Présence Francophone: Revue internationale de langue et de littérature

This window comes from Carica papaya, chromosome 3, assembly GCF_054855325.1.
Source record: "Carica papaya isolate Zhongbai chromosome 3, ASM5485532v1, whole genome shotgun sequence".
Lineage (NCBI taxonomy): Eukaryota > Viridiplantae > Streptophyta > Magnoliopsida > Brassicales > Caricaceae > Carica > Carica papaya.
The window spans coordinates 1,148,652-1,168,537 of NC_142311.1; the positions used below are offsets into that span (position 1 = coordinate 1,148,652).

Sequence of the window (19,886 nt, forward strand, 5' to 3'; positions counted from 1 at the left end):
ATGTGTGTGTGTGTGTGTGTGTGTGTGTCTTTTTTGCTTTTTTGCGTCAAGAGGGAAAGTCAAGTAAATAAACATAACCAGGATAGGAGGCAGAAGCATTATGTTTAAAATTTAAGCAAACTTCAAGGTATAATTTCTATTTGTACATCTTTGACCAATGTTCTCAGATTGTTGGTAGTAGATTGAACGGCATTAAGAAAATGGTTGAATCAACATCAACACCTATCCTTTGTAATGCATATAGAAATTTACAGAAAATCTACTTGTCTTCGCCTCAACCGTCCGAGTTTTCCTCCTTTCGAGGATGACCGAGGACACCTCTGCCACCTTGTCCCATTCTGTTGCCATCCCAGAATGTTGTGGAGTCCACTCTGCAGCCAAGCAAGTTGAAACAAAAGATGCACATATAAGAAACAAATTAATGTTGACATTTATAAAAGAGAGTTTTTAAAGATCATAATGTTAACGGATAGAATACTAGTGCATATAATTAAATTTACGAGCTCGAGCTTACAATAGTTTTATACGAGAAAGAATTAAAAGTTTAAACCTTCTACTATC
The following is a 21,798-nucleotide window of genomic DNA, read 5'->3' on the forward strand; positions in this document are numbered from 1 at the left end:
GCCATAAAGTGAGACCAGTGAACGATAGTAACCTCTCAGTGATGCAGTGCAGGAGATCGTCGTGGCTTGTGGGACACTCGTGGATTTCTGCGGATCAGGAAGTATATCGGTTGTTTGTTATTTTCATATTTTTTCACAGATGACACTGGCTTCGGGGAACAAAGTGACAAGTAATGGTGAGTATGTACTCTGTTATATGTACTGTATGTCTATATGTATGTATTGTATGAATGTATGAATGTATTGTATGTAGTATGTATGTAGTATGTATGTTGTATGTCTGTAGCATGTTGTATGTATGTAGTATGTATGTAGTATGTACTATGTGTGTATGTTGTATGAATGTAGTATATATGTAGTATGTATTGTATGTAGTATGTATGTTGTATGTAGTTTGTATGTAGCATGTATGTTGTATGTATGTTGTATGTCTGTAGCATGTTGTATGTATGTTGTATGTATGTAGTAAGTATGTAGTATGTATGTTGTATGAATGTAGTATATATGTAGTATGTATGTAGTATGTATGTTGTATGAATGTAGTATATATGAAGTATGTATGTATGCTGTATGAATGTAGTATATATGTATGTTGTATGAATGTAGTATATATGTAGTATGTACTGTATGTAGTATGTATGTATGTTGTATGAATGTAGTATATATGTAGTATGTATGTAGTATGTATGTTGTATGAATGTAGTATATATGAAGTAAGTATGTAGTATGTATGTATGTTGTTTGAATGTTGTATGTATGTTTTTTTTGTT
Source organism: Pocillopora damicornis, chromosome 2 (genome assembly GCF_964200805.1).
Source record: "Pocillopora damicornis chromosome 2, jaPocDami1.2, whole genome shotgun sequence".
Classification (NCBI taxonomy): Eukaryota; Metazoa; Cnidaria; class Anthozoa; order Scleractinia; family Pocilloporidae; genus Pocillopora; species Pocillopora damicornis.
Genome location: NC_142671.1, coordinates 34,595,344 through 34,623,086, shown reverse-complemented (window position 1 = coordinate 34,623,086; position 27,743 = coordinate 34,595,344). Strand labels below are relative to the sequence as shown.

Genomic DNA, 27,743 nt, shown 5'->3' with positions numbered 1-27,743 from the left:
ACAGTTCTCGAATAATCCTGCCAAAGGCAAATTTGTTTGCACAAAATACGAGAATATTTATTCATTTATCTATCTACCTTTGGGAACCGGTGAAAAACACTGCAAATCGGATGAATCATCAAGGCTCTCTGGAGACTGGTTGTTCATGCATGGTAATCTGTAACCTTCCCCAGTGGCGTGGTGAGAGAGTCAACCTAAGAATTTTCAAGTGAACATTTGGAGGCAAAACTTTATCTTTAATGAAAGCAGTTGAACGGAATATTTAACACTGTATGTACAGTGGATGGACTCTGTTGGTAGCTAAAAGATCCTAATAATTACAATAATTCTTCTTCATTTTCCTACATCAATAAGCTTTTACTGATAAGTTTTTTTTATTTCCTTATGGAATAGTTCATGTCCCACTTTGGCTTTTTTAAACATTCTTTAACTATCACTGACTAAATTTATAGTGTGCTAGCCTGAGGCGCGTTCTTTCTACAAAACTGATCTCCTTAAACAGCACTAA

This paper examines the effectiveness of the anticolonialist message in three novels published in 1956 by two Cameroonian writers -- Mongo Beti and Ferdinand Oyono-- by analyzing in particular their reception by French metropolitan reviewers. African writers of the 1950s depended exclusively on the metropolitan literary institutions and authorities for their recognition, i.e. the publishing houses and press of the colonial power. Mongo Beti and Ferdinand Oyono were among the first francophone African novelists to criticize the colonial regime. Nevertheless, important differences exist in the Africanist discourse of the critics who reviewed the novels when they were first published. We will analyze this discourse in order to discover the reasons for the discrepancy in the reception of the work of these two authors, while also taking into consideration other aspects that could have influenced its reception immediately after publication, such as the role played by the publishing houses.



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